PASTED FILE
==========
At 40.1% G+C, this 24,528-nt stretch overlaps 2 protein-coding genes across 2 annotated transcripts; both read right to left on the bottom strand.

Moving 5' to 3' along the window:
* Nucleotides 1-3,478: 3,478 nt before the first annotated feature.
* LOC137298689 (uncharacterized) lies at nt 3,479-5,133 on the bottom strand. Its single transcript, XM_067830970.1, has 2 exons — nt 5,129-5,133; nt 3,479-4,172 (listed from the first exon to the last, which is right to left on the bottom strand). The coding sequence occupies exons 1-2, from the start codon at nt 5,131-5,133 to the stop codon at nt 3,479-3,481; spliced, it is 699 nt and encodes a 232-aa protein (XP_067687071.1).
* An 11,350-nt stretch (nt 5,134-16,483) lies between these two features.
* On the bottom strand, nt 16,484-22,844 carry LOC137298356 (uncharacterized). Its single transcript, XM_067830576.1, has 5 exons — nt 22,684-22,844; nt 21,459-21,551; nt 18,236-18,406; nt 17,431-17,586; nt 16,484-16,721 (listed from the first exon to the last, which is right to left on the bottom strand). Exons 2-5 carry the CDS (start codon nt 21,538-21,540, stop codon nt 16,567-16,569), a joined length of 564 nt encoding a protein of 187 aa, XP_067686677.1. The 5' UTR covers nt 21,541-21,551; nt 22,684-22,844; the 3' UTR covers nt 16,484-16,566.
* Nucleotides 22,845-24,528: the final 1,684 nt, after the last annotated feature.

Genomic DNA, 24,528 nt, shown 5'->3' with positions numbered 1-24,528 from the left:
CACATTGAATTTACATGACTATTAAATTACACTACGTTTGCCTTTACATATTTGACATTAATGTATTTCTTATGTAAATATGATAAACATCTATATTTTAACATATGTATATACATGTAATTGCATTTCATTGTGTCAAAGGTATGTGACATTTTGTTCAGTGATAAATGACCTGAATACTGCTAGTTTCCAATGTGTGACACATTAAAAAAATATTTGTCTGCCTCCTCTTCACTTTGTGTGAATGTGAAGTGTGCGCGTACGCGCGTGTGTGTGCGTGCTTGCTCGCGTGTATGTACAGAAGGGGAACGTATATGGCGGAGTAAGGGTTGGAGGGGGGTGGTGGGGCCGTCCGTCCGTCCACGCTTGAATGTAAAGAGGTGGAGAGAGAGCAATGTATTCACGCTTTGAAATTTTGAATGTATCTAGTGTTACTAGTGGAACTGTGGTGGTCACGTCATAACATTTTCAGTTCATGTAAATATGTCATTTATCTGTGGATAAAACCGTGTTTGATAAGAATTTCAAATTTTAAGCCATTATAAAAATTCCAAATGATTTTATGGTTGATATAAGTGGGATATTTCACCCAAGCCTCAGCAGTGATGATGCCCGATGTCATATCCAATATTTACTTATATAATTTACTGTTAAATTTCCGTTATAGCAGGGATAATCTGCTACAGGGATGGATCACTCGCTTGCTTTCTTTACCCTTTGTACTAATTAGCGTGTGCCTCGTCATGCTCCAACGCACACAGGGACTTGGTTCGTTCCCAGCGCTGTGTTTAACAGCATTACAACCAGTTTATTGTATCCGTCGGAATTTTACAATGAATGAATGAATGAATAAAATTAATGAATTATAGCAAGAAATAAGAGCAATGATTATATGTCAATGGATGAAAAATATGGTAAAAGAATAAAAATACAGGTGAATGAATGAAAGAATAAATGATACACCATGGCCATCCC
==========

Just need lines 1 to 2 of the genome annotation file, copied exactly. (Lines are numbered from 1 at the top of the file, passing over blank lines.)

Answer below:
At 40.1% G+C, this 24,528-nt stretch overlaps 2 protein-coding genes across 2 annotated transcripts; both read right to left on the bottom strand.

Moving 5' to 3' along the window: